There are several medical conditions that have been recognized with relatively high frequency in individuals with Autistic Spectrum Disorder (ASD). About 30% of individuals with Autism Spectrum Disorder (ASD) also have seizure disorders; 2-5% has fragile X syndrome; and 1-3% has tuberous sclerosis. Rutter, Greenfield, and Lockyer (1967) reported that among 63 children with Infantile psychosis, 48% were hyperkinetic at the time of first hospitalization, 43% had morbid preoccupation, 37% had obsessive phenomena, 70% had stereotyped behaviors, 25% had self-injury, and 60% had anxiety or fear ( Strømme, et al. 2000.) In addition to these coexisting medical or psychiatric conditions, many autistic individuals also develop other behavioral and/or psychiatric symptoms in addition to the core autistic symptom domains (e.g. impairment in social interaction, impairment in communication, and restricted, repetitive and stereotyped patterns of behavior, interests, and activities), that may be considered clinical manifestations of comorbid psychiatric disorders.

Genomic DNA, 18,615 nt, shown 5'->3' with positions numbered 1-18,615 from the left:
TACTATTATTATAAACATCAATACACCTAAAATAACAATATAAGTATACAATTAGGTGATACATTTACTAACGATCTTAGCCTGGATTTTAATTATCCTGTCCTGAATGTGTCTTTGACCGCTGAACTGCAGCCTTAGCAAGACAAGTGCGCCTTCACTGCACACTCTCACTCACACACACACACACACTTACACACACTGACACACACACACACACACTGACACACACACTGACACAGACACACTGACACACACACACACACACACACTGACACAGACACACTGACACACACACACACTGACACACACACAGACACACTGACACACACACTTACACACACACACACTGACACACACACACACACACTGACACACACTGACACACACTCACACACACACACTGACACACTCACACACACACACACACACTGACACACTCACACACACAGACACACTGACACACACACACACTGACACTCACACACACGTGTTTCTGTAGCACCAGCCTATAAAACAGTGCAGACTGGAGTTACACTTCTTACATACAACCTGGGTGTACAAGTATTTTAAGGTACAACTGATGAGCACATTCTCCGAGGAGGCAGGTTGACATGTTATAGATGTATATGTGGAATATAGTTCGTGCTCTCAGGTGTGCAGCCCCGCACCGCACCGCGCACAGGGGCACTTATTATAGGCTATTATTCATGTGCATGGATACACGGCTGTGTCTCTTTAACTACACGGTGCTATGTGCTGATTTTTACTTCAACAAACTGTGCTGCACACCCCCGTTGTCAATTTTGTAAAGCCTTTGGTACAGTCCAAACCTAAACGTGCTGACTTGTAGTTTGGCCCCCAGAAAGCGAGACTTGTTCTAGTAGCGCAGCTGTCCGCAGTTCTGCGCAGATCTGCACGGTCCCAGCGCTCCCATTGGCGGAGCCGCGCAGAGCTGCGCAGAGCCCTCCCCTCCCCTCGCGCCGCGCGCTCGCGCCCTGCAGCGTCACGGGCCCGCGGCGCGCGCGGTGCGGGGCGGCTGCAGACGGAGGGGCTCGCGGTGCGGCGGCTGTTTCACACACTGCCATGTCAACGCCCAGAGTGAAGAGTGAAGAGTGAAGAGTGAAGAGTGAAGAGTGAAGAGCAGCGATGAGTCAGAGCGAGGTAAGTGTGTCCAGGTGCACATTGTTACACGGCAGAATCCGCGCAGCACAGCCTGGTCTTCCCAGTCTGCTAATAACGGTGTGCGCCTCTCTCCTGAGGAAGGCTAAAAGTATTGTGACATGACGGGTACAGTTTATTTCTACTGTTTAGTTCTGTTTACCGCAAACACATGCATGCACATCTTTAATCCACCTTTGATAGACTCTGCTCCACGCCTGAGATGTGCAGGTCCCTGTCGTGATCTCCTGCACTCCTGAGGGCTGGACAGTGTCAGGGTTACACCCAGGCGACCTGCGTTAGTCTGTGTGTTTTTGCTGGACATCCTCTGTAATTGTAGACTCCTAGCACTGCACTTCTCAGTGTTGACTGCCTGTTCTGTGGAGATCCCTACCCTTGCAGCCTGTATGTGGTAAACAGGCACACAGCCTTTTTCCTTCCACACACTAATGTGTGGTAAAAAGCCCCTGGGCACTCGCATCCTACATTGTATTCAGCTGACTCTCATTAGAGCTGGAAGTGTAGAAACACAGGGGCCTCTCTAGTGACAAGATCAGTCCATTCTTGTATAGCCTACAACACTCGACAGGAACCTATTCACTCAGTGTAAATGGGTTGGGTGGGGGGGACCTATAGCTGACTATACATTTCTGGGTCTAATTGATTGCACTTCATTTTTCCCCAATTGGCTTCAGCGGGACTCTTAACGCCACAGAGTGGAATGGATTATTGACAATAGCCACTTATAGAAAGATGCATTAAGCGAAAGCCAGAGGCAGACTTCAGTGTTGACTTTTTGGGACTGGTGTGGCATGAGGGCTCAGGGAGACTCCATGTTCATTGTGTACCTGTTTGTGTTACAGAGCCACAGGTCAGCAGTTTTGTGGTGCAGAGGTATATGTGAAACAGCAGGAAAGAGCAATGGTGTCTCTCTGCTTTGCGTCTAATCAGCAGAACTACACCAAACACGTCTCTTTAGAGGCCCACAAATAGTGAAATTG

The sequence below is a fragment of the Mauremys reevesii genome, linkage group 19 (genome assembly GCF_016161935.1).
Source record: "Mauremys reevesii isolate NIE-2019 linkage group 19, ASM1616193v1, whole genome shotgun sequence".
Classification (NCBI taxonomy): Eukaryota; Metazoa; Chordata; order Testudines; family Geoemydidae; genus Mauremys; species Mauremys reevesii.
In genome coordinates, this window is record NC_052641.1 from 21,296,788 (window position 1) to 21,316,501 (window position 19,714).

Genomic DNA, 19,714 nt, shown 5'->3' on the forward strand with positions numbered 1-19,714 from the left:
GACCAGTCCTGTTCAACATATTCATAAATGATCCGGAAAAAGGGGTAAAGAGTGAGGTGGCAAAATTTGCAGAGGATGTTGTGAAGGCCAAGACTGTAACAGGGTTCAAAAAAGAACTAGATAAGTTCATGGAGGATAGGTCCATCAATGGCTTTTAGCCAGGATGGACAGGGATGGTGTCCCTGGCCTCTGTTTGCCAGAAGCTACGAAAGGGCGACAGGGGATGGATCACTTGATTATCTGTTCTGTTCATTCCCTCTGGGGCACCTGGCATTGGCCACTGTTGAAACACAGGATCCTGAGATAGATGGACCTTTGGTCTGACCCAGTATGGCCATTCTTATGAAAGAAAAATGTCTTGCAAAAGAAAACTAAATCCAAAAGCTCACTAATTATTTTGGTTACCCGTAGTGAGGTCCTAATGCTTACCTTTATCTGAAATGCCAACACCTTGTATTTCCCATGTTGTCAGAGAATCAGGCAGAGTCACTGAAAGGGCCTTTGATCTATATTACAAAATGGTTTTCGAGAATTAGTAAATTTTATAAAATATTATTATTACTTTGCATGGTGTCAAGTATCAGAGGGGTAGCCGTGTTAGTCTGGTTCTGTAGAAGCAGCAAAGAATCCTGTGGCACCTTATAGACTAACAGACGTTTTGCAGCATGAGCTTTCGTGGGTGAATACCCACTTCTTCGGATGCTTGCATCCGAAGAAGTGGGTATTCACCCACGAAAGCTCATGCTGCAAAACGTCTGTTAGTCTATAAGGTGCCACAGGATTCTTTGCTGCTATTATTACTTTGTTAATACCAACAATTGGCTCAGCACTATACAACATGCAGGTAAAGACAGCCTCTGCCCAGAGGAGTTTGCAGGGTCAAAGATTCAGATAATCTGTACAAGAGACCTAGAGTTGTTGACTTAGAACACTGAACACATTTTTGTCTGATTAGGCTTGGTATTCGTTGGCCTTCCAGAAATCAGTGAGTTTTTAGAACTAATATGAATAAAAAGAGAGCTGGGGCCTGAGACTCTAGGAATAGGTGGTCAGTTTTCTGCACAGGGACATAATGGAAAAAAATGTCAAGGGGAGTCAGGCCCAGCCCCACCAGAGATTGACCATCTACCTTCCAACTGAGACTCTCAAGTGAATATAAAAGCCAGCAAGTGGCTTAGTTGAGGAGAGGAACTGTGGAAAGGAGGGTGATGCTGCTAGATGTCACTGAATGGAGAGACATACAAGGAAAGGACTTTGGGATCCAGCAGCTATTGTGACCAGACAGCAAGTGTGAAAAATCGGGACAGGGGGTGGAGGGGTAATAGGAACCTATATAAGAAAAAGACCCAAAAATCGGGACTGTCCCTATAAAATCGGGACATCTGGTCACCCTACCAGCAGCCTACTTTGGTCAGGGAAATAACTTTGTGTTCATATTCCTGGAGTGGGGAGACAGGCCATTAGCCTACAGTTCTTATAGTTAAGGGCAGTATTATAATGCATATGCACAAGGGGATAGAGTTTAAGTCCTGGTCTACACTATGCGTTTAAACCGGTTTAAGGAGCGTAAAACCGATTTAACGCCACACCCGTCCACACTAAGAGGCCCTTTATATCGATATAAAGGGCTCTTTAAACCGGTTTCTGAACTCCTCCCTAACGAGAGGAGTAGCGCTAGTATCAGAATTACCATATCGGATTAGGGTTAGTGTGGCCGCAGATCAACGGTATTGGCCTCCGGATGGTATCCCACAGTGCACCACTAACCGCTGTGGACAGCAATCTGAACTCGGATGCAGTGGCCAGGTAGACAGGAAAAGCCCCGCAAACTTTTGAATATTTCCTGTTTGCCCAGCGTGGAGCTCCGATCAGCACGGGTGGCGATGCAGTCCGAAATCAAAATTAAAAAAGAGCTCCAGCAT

Regression in individuals with Autism Spectrum Disorder defined as “a) loss of both language and social skills or b) loss of either language or social skills” associated with some neuro-psychopathologies – such as intellectual impairment, seizures, ADHD, gastrointestinal, sleep concerns, Anxiety Disorders, depression and psychosis (schizophrenia) – has been controversial, poorly understood and mistreated (Hansen, et al, 2008; Tuchman, 2006.) The prevalence of developmental regression in autism is one of the more puzzling features of this disorder due to problems in the definition used. Individuals with regression performed significantly less well on communication than those without regression. A study which examined the prevalence of regressive autism found that 15% of autistic individuals lost both language and social skills and 41% lost either language or social skills (Hansen, et al, 2008.)